The King-Sized Candy Bar Within

I took down the Halloween decorations today. Threw out the pumpkin. The big chest of costumes, barely touched, was easy to close up and put away. A silly hat, one with long flowing Rastafarian braids, was left on the top. Worn by my youngest this year, in a nod to the past, not yet bold enough to ring a doorbell costume-less.

It was nice, actually, to sit by the fire, drink a glass of wine, watch a movie. My husband and I took turns answering the door, admiring the merry makers. There were many firemen, many princesses. A few bananas. The doorbell stopped ringing at 8. And for us, at least, it was over.

Some endings come with eyes wide open. When my youngest slept in a bed without rolling out, I took down the crib for the last time, and knew, never again would a baby of mine lie and look up at the mobile, a toothless smile, tiny feet. And then when he hit a certain age, at the final elementary school clap out, I cheered furiously. And that was it, I was no longer a grade school mom.

Other endings sneak up. The camping trip, the plan to go every year, forever, fades into something more interesting, more mature, with more comfortable sleeping arrangements. The last journey to the barber with my oldest, needing my opinion, my guidance — my money — for a haircut. The middle boy and his abrupt preference for walking to town to get pizza with buddies, instead of me.

And that last time I am invited to trick or treat. To follow along behind my little ghoul, standing in the shadows, smiling, reminding him of manners, take just one, say thank you. It is the Halloween before he heads out with friends, and Silly String, shaving cream. The Halloween before candy becomes less important than running around in the dark. Being aware, even vaguely aware, that girls are running around somewhere nearby. The last trek snuck up on me. But I was lucky, it was a good one.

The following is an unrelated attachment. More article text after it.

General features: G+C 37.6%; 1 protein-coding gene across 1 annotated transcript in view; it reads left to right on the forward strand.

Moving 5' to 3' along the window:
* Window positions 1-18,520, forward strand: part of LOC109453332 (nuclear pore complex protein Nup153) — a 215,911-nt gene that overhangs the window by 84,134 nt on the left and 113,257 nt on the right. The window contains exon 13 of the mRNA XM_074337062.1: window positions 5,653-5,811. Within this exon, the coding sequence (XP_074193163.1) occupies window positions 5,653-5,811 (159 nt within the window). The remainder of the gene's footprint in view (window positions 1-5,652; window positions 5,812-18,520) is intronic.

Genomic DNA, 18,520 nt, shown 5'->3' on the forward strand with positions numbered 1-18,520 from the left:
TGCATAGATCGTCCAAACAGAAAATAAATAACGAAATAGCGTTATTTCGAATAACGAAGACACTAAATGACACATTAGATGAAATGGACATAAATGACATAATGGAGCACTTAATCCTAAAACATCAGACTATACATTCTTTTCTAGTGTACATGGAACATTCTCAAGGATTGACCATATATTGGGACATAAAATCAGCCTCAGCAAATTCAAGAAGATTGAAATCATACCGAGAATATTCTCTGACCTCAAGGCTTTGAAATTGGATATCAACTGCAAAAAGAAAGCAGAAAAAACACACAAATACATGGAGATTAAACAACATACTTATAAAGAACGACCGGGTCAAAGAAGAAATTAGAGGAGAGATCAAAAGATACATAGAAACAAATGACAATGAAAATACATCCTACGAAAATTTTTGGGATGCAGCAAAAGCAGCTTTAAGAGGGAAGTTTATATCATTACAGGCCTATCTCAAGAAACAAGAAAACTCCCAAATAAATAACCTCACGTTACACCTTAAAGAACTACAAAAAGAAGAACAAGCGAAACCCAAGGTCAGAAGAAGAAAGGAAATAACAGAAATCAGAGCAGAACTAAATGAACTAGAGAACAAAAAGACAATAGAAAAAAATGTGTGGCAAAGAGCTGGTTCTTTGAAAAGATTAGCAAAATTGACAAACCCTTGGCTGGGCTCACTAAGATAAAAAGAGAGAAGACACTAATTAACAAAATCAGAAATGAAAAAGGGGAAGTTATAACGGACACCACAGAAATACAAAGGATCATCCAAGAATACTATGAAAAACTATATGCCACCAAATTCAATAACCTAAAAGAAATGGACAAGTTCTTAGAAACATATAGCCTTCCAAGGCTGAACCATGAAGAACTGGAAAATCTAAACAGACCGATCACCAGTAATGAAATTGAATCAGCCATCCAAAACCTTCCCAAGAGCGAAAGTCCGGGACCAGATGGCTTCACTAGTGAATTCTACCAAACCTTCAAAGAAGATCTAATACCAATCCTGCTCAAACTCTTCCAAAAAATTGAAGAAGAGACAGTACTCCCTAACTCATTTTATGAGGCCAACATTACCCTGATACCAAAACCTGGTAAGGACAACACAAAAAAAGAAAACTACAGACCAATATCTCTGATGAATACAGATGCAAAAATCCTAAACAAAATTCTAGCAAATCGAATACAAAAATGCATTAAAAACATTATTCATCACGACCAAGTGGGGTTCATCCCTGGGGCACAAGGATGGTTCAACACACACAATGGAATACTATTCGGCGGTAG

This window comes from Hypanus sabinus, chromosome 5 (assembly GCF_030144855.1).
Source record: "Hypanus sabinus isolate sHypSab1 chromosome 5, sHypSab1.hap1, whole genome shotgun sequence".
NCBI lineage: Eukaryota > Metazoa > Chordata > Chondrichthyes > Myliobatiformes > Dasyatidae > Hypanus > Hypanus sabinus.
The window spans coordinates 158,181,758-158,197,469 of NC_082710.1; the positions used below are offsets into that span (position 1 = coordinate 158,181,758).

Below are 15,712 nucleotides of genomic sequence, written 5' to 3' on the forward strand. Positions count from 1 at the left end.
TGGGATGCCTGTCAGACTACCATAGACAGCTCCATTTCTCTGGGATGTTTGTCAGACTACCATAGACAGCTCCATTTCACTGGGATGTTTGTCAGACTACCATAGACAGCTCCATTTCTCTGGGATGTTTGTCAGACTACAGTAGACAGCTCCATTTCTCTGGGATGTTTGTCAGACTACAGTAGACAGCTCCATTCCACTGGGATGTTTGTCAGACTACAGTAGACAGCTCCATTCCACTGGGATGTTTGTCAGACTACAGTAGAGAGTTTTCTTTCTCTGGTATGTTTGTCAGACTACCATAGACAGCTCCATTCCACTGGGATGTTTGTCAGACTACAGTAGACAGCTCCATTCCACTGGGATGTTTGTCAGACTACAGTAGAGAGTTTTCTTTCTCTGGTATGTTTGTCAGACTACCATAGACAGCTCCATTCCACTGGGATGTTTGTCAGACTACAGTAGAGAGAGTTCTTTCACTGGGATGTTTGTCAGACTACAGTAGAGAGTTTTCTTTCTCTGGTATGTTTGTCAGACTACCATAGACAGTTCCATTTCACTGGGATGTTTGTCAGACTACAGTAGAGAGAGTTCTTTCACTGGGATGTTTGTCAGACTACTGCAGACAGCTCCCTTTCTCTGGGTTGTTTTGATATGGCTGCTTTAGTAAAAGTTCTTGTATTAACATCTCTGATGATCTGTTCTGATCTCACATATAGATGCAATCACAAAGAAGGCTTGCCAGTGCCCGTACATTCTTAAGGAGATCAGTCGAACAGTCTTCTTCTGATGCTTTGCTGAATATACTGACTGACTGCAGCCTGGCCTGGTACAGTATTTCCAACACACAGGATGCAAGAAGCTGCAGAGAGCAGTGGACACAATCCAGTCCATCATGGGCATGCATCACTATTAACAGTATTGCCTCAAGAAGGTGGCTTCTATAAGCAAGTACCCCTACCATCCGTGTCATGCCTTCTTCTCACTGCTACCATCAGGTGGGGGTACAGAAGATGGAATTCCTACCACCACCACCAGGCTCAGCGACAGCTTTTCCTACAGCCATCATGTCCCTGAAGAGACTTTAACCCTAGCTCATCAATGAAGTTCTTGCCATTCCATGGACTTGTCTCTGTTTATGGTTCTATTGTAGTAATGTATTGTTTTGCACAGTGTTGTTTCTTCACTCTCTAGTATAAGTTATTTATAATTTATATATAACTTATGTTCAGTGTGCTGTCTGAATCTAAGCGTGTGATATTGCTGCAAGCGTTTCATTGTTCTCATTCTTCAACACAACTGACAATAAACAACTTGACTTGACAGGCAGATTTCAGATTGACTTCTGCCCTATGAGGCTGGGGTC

A few years ago now, I remember it well. We went together, just the two of us: him, in front, running and excited, me, behind, trudging along, thankful for the warm weather. We planned to meet friends, and would eventually, but this beginning of the night, shortly after dusk, was just the two of us. He was dressed as Ron Burgundy, a character from a favorite movie of his, wearing a red leisure suit and a wig. For weeks prior, I hunted for the costume. So unlike those hurried decisions made in earlier years, this costume was special. Because he loved Ron Burgundy, and I loved him. And I wasn’t sure, I couldn’t guess, how many more Halloween outfits would be purchased for my youngest boy.

The friends live just a few blocks from our house, but my son insisted we visit the mansions first. The people are so rich, he said, and the candy is so good. You won’t believe it mom, he told me.

And so I learned. I discovered. All that my son knew about mansions. And how to become one.

They were not in one certain section of town, the mansions. Instead, he pointed them out along the route. I saw no difference from the other houses we passed, but he knew them by sight. Some were condos, duplexes; others were small capes or big colonials. Most were of a fairly typical shape or size, and resembled those they nestled between.

“What makes them mansions?” I asked, curious, as it obviously had little to do with the dimensions of the building.

“The candy bars,” my son replied. “The mansions give king sized candy bars,” he said. “They are the best.”

So we walked. I walked, he ran, from one mansion to the next. And he was right; those houses, those identified mansions, gave the biggest candy bars.

And I am happy, for that last Halloween stroll together. For on it, my son gave me more than a few rejected Butterfingers. (He hates them, I love them). He showed me mansions. And explained that the outside is far less important than the inside, where the king sized candy bars live.

I hope he remembers those mansions, in his Halloweens to come. I know I will.

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